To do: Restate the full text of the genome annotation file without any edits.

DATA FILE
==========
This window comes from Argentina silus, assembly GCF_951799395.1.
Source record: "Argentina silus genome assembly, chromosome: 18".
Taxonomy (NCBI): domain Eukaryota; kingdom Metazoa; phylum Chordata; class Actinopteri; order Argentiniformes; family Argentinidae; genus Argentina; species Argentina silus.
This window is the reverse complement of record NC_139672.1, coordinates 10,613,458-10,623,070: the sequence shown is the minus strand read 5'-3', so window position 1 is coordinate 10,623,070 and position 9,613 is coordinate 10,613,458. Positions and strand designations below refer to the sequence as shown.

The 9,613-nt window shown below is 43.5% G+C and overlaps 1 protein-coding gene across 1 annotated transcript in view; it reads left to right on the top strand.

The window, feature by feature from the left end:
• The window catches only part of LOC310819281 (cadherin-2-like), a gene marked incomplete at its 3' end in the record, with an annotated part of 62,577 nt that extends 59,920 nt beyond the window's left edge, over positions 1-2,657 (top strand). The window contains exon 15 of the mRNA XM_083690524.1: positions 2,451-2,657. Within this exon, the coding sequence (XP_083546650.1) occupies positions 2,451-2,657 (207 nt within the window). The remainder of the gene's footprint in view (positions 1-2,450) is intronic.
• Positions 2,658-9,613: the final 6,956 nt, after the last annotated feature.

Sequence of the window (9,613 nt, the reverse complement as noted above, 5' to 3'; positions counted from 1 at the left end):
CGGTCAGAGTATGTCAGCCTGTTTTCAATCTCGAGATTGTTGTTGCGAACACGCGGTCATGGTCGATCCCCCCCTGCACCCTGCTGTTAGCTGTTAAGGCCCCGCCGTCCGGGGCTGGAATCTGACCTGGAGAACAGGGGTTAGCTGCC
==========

This window comes from Argentina silus, assembly GCF_951799395.1.
Source record: "Argentina silus genome assembly, chromosome: 18".
Taxonomy (NCBI): domain Eukaryota; kingdom Metazoa; phylum Chordata; class Actinopteri; order Argentiniformes; family Argentinidae; genus Argentina; species Argentina silus.
This window is the reverse complement of record NC_139672.1, coordinates 10,613,458-10,623,070: the sequence shown is the minus strand read 5'-3', so window position 1 is coordinate 10,623,070 and position 9,613 is coordinate 10,613,458. Positions and strand designations below refer to the sequence as shown.

The 9,613-nt window shown below is 43.5% G+C and overlaps 1 protein-coding gene across 1 annotated transcript in view; it reads left to right on the top strand.

The window, feature by feature from the left end:
• The window catches only part of LOC310819281 (cadherin-2-like), a gene marked incomplete at its 3' end in the record, with an annotated part of 62,577 nt that extends 59,920 nt beyond the window's left edge, over positions 1-2,657 (top strand). The window contains exon 15 of the mRNA XM_083690524.1: positions 2,451-2,657. Within this exon, the coding sequence (XP_083546650.1) occupies positions 2,451-2,657 (207 nt within the window). The remainder of the gene's footprint in view (positions 1-2,450) is intronic.
• Positions 2,658-9,613: the final 6,956 nt, after the last annotated feature.

Sequence of the window (9,613 nt, the reverse complement as noted above, 5' to 3'; positions counted from 1 at the left end):
CGGTCAGAGTATGTCAGCCTGTTTTCAATCTCGAGATTGTTGTTGCGAACACGCGGTCATGGTCGATCCCCCCCTGCACCCTGCTGTTAGCTGTTAAGGCCCCGCCGTCCGGGGCTGGAATCTGACCTGGAGAACAGGGGTTAGCTGCC